In the meantime, Daniel Mˆºller-Schott has made recordings for several well-known labels, and he works closely with the Orfeo label. His recordings delight both the public and the press, and have also been awarded several prizes as the Gramophone Editor’Äôs Choice, Strad Selection or the Edison Award Nomination. For his release with Elgar and Walton Cello Concertos he was decorated with "Vierteljahrespreis der Deutschen Schallplattenkritik".

In the autumn of this year, Daniel Mˆºller-Schott will be releasing another CD on the Orfeo label, namely performing Shostakovich's Cello Concertos, together with the Symphony Orchestra of the Bayerischer Rundfunk conducted by Yakov Kreizberg.

Daniel Mˆºller-Schott plays the Saphir "Ex Shapiro" Matteo Goffriller cello, made in Venice in 1727.

He lives in Munich, his home-town. In his spare time he is an enthusiastic jogger and badminton player. He is very interested in art, and feels a strong affinity with 19th century French painters; it is the way they treat colours and light which constantly fascinates and inspires him.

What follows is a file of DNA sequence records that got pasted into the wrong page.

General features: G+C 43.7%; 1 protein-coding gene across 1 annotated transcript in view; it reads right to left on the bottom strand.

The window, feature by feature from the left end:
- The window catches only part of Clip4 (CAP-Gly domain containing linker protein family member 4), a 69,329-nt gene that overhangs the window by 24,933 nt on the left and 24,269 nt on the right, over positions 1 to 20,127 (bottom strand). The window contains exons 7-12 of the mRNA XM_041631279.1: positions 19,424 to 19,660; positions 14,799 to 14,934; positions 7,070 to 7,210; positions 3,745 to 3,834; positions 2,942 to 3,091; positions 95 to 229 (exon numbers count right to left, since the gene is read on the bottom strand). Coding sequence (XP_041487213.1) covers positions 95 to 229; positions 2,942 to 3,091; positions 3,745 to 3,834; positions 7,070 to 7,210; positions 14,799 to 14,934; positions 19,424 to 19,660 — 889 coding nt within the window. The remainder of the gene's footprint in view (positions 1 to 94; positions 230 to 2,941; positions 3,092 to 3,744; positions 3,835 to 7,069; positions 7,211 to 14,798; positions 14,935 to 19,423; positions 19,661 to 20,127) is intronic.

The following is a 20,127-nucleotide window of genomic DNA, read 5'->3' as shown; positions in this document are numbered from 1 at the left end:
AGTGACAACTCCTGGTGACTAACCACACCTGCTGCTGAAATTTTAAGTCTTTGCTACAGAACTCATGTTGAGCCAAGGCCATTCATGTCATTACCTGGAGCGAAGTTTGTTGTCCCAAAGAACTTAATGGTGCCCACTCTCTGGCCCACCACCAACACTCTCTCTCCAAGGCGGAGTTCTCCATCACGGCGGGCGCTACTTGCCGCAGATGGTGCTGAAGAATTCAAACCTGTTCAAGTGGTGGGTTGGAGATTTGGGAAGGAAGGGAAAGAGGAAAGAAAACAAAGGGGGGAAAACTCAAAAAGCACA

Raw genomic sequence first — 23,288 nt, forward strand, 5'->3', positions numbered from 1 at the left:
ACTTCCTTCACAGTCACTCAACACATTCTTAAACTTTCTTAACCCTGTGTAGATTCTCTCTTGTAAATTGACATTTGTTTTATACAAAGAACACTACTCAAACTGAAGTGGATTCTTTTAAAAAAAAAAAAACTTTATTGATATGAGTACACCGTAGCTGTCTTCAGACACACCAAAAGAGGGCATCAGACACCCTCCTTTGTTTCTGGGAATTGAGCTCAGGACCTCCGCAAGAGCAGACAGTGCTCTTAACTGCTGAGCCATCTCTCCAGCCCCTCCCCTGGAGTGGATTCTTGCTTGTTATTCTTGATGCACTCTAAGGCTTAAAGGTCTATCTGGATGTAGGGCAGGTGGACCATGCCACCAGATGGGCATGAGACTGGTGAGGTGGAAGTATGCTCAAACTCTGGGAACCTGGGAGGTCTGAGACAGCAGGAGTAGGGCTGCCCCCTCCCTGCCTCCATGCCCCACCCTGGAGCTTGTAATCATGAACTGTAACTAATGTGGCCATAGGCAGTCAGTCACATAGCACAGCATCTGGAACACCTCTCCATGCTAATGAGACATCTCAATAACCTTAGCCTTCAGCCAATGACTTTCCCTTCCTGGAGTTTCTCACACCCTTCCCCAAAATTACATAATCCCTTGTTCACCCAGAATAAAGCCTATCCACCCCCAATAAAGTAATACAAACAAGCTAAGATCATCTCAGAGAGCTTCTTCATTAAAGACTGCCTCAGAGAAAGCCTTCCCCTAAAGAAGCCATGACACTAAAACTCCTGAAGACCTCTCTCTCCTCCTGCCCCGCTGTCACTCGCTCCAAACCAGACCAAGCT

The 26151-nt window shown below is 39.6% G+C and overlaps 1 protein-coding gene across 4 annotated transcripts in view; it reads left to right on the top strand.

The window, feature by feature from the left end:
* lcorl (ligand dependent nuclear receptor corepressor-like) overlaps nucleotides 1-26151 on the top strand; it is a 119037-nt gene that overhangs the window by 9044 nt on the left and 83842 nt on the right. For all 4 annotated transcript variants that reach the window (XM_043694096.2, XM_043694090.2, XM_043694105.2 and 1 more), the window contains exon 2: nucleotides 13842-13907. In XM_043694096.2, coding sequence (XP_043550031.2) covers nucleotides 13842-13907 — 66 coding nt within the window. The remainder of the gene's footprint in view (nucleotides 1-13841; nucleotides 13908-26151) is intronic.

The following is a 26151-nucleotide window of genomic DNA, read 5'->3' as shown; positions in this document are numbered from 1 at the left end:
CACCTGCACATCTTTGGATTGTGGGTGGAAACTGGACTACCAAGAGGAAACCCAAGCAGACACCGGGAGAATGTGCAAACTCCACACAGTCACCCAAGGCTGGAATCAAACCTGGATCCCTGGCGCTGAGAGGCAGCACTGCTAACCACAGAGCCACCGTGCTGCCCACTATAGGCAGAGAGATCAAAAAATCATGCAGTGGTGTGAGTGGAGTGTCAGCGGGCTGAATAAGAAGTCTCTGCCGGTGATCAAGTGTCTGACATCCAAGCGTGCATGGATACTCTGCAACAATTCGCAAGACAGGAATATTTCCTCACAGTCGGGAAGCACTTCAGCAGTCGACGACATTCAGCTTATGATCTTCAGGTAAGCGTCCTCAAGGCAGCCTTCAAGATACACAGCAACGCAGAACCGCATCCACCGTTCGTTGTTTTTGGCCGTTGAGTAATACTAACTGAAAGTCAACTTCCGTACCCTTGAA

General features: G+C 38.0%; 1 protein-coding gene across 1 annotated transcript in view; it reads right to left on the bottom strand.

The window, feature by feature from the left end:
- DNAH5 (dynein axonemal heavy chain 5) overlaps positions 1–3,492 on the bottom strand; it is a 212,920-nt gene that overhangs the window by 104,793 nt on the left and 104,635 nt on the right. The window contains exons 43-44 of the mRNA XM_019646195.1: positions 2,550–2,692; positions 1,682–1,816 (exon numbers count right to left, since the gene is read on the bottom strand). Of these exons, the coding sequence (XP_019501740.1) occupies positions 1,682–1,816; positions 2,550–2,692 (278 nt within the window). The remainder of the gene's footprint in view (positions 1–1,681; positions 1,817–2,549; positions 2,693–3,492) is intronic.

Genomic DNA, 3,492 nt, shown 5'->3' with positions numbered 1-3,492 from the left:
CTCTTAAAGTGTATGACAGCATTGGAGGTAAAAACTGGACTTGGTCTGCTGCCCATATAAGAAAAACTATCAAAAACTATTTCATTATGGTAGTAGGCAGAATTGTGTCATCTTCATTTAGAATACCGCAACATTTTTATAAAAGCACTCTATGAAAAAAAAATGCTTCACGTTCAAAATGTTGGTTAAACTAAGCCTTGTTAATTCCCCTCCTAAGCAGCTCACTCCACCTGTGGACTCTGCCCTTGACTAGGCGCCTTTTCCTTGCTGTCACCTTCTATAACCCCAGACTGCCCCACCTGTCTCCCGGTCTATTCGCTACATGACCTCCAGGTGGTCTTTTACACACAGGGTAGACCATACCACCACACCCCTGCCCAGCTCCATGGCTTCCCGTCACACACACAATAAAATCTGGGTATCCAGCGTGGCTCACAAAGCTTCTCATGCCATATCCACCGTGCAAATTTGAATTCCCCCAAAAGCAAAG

Sophie Dansereau, bassoon

Born in Sorel-Tracy, Sophie Dansereau obtained the "Prix avec Grande Distinction ˆÝ l’Äôunanimitˆ©" in bassoon and chamber music from the Conservatoire de Musique du Quˆ©bec as well as a Masters of Music from Yale University. Her main teachers are Richard Gagnon, Frank Morelli, Christopher Millard and Stˆ©phane Lˆ©vesque.